Evans wants biggest advantage possible before Giro d'Italia's mountains
BMC glad not to carry burden of maglia rosa says Piva
After a series of steady steps comes an unexpected leap forward. Ever since the Giro d'Italia left Belfast, Cadel Evans has looked to be repeating the template that carried him to victory at the 2011 Tour de France, staying alert at the front of the peloton throughout in the hope of picking up seconds and here and there.
At Montecassino on Thursday, however, Evans' vigilance yielded an unforeseen dividend, as he moved up to second overall and now holds a lead of almost a minute over the next closest contender for final victory, Rigoberto Uran, and 1:50 over Nairo Quintana, while Joaquim Rodriguez slid out of contention altogether after a crash split the bunch in the finale.
On the approach to the final, 8km climb, where sheets of rain gave the impression that the road had been doused in olive oil, the BMC squad moved to the front of the race, mindful to keep their leader out of trouble. And what trouble. With just under 11 kilometres to go, as the pace ratcheted ever upwards, two crashes in rapid succession split the peloton. Katusha's Joaquim Rodriguez and Giampaolo Caruso were among the most prominent fallers, but there were bikes and bodies strewn everywhere and amid the carnage, confusion reigned in the race convoy.
Out in front and - seemingly - oblivious to what happened behind, however, was an eight-man group driven by determined delegations from Evans' BMC squad and the Orica-GreenEdge team of pink jersey Michael Matthews. As the second category climb began in earnest, the eight had 40 seconds in hand on the chasers behind, as first Daniel Oss and later Steve Morabito hammered out the tempo in the service of Evans.
There will be inevitable debate as to whether the leaders ought to have sat up and waited for those caught up in the crashes, but BMC directeur sportif Valerio Piva dismissed the idea when he reached the team bus after the finish.
"I've already heard the polemics but what could we do? They were in front, they were already riding and they were up there in a favourable position," Piva told Cyclingnews. "Risks are part of the race. I'm sorry for the riders who fell but we weren't the only ones who were riding. There was Orica up there with three riders because they had the jersey and wanted to win the stage. I'm sorry but in these moments you can't do anything."
"The communication in the final isn't clear and to make rational decisions for such an unexpected situation isn't easy," Evans said later, in a statement released by the BMC team after the stage. "Our job is to race and to race to the finish. That's the first thing on our mind. What happened behind, I really have no idea. I haven't seen it. Unfortunately, it has been a very bad day for some of the riders."
Piva himself was at the roadside checking on BMC's own crash victims - Samuel Sanchez, Yannick Eijssen and Ben Hermans - and by the time he returned to the race convoy, Evans, Oss and Morabito were off the front. "There was chaos after that crash and it was hard to figure out how the race was at that point," he said. "It was only then that we saw there was this little group in front with Cadel, Morabito and Oss."
When Evans' teammates peeled off, he took up the baton himself within sight of the final kilometre. His surging effort was ultimately an extended lead-out for the stage winner Matthews, but it also meant that he crossed the line 49 seconds up on the group containing Uran and Quintana.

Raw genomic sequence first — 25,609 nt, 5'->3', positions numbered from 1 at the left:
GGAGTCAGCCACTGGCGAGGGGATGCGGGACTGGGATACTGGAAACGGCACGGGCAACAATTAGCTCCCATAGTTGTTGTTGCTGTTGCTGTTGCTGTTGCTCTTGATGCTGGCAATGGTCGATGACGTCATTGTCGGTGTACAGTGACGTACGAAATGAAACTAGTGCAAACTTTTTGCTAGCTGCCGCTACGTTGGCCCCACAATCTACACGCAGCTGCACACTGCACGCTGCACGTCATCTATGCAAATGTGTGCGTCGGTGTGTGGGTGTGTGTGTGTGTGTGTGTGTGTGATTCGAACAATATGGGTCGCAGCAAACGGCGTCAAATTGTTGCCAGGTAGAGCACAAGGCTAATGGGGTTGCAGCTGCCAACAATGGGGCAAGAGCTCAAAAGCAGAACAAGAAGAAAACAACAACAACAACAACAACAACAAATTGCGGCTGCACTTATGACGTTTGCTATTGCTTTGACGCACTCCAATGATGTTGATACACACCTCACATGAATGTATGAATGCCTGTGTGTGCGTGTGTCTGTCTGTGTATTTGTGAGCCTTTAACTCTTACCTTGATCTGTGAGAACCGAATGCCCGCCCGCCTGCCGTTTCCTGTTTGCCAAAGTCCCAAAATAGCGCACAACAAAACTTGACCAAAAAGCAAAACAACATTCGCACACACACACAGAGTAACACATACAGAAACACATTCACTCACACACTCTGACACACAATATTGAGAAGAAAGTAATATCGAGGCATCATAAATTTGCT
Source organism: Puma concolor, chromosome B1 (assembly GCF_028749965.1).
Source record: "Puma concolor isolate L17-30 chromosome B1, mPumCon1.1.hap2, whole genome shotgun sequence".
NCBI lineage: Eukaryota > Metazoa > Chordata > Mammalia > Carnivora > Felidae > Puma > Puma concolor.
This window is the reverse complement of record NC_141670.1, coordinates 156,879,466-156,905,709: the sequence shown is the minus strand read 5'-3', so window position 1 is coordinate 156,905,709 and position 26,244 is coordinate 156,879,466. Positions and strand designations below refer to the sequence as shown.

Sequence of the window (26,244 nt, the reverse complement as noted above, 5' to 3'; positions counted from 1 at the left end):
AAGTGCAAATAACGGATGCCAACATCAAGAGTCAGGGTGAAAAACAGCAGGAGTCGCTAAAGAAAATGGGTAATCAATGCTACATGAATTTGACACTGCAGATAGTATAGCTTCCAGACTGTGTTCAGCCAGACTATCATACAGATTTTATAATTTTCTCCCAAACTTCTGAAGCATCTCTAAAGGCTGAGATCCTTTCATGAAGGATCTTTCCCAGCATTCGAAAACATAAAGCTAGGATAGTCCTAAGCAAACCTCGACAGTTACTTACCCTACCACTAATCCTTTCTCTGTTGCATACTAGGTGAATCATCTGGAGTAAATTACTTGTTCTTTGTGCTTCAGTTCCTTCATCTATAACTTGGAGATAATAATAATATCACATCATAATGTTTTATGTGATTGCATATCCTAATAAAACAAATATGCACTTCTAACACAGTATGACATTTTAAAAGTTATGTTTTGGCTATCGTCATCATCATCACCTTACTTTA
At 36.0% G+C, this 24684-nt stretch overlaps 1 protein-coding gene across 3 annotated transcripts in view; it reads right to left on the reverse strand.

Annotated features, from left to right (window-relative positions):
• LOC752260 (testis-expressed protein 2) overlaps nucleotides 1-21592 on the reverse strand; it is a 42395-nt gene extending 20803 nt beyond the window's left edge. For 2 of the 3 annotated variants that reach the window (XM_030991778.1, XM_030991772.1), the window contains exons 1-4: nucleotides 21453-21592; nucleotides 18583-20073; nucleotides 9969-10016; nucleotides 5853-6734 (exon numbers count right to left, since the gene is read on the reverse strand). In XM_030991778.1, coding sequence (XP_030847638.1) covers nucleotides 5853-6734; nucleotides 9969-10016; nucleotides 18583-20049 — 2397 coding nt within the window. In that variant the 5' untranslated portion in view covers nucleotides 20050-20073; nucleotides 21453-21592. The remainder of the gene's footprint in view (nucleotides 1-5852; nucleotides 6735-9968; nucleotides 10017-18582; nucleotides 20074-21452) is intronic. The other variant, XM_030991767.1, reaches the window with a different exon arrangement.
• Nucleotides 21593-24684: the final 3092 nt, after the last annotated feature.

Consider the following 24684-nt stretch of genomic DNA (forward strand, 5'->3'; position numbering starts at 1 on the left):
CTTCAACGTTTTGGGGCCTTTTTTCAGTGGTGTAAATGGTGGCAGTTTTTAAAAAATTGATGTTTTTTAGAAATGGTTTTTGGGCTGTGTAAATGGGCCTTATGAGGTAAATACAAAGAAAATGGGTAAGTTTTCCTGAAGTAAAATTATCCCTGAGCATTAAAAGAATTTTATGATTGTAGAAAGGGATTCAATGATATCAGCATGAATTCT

"We knew that it would be very dangerous, we knew that there was the roundabout coming up where a lot of riders would be braking and we were telling our riders every minute to stay in front and not to give up their positions," Piva said. "I'm sure the other teams were doing that too, but we just had that bit of luck. Joaquim Rodriguez didn't have it, Uran fell, a lot of leaders fell but that's the race. I can't say much more."
Evans began the Giro doubtless hoping to have some manner of buffer over the pure climbers ahead of the race's mountainous final week, but even he could hardly have anticipated that after just six days of racing, he would be almost two minutes clear of the pre-race favourite Quintana. With the Barolo time trial next week also set to favour Evans, the Australian is in a solid position.
"He has the advantage right now and he'll have to defend himself and sometimes it's easier to defend yourself rather than make up ground. That's what we've thought from the start of the race, to look to take time wherever we could in the stages more suited to Cadel," Piva said. "We'll try to get to the last week with the biggest advantage possible. There's also a time trial that should suit Cadel, and there are other stages too."
For another two days, at least, Evans has the additional benefit of holding a significant lead over his general classification rivals without having to carry the burden of the maglia rosa. He trails his fellow countryman Michael Matthews by 21 seconds and the Orica-GreenEdge team should remain an ally of circumstance until Saturday's first real mountaintop finish at Montecopiolo.
"Our objective is the final GC so having the jersey right now wouldn't be easy to manage, we knew that," Piva said. "We didn't race to take the jersey, we raced to gain ground on our rivals. Orica still have the jersey and tomorrow there's another stage that suits them. After that, we'll see because then we're into the real mountains."
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Barry Ryan is Head of Features at Cyclingnews. He has covered professional cycling since 2010, reporting from the Tour de France, Giro d’Italia and events from Argentina to Japan. His writing has appeared in The Independent, Procycling and Cycling Plus. He is the author of The Ascent: Sean Kelly, Stephen Roche and the Rise of Irish Cycling’s Golden Generation (opens in new tab), published by Gill Books.